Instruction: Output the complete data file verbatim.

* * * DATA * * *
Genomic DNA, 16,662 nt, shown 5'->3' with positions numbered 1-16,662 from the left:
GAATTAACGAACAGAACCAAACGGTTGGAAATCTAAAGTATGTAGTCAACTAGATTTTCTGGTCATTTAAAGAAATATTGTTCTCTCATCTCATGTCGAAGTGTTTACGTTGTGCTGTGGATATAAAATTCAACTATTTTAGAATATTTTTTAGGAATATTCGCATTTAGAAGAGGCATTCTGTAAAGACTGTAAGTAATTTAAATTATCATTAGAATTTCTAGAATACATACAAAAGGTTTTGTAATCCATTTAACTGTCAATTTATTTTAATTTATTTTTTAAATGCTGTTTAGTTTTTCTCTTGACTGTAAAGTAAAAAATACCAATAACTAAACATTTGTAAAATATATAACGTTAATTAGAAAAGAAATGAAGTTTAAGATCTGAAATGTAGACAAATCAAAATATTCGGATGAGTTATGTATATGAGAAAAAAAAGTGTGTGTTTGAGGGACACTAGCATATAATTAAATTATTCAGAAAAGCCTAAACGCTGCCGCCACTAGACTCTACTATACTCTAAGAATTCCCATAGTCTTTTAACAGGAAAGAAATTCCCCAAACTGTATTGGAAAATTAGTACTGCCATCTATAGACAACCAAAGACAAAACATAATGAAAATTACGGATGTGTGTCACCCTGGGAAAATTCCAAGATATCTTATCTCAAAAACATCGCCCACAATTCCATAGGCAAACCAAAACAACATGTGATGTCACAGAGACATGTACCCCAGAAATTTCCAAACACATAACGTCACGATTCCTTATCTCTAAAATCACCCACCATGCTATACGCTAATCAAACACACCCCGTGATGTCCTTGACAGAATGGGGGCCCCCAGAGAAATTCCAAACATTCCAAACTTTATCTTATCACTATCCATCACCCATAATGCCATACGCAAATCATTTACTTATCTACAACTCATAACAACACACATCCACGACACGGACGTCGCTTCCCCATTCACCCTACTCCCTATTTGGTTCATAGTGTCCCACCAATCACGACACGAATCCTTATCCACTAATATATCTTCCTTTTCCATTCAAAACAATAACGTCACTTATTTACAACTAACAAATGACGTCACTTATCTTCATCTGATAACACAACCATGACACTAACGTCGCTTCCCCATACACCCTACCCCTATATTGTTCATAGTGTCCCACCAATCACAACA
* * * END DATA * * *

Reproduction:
Genomic DNA, 16,662 nt, shown 5'->3' with positions numbered 1-16,662 from the left:
GAATTAACGAACAGAACCAAACGGTTGGAAATCTAAAGTATGTAGTCAACTAGATTTTCTGGTCATTTAAAGAAATATTGTTCTCTCATCTCATGTCGAAGTGTTTACGTTGTGCTGTGGATATAAAATTCAACTATTTTAGAATATTTTTTAGGAATATTCGCATTTAGAAGAGGCATTCTGTAAAGACTGTAAGTAATTTAAATTATCATTAGAATTTCTAGAATACATACAAAAGGTTTTGTAATCCATTTAACTGTCAATTTATTTTAATTTATTTTTTAAATGCTGTTTAGTTTTTCTCTTGACTGTAAAGTAAAAAATACCAATAACTAAACATTTGTAAAATATATAACGTTAATTAGAAAAGAAATGAAGTTTAAGATCTGAAATGTAGACAAATCAAAATATTCGGATGAGTTATGTATATGAGAAAAAAAAGTGTGTGTTTGAGGGACACTAGCATATAATTAAATTATTCAGAAAAGCCTAAACGCTGCCGCCACTAGACTCTACTATACTCTAAGAATTCCCATAGTCTTTTAACAGGAAAGAAATTCCCCAAACTGTATTGGAAAATTAGTACTGCCATCTATAGACAACCAAAGACAAAACATAATGAAAATTACGGATGTGTGTCACCCTGGGAAAATTCCAAGATATCTTATCTCAAAAACATCGCCCACAATTCCATAGGCAAACCAAAACAACATGTGATGTCACAGAGACATGTACCCCAGAAATTTCCAAACACATAACGTCACGATTCCTTATCTCTAAAATCACCCACCATGCTATACGCTAATCAAACACACCCCGTGATGTCCTTGACAGAATGGGGGCCCCCAGAGAAATTCCAAACATTCCAAACTTTATCTTATCACTATCCATCACCCATAATGCCATACGCAAATCATTTACTTATCTACAACTCATAACAACACACATCCACGACACGGACGTCGCTTCCCCATTCACCCTACTCCCTATTTGGTTCATAGTGTCCCACCAATCACGACACGAATCCTTATCCACTAATATATCTTCCTTTTCCATTCAAAACAATAACGTCACTTATTTACAACTAACAAATGACGTCACTTATCTTCATCTGATAACACAACCATGACACTAACGTCGCTTCCCCATACACCCTACCCCTATATTGTTCATAGTGTCCCACCAATCACAACA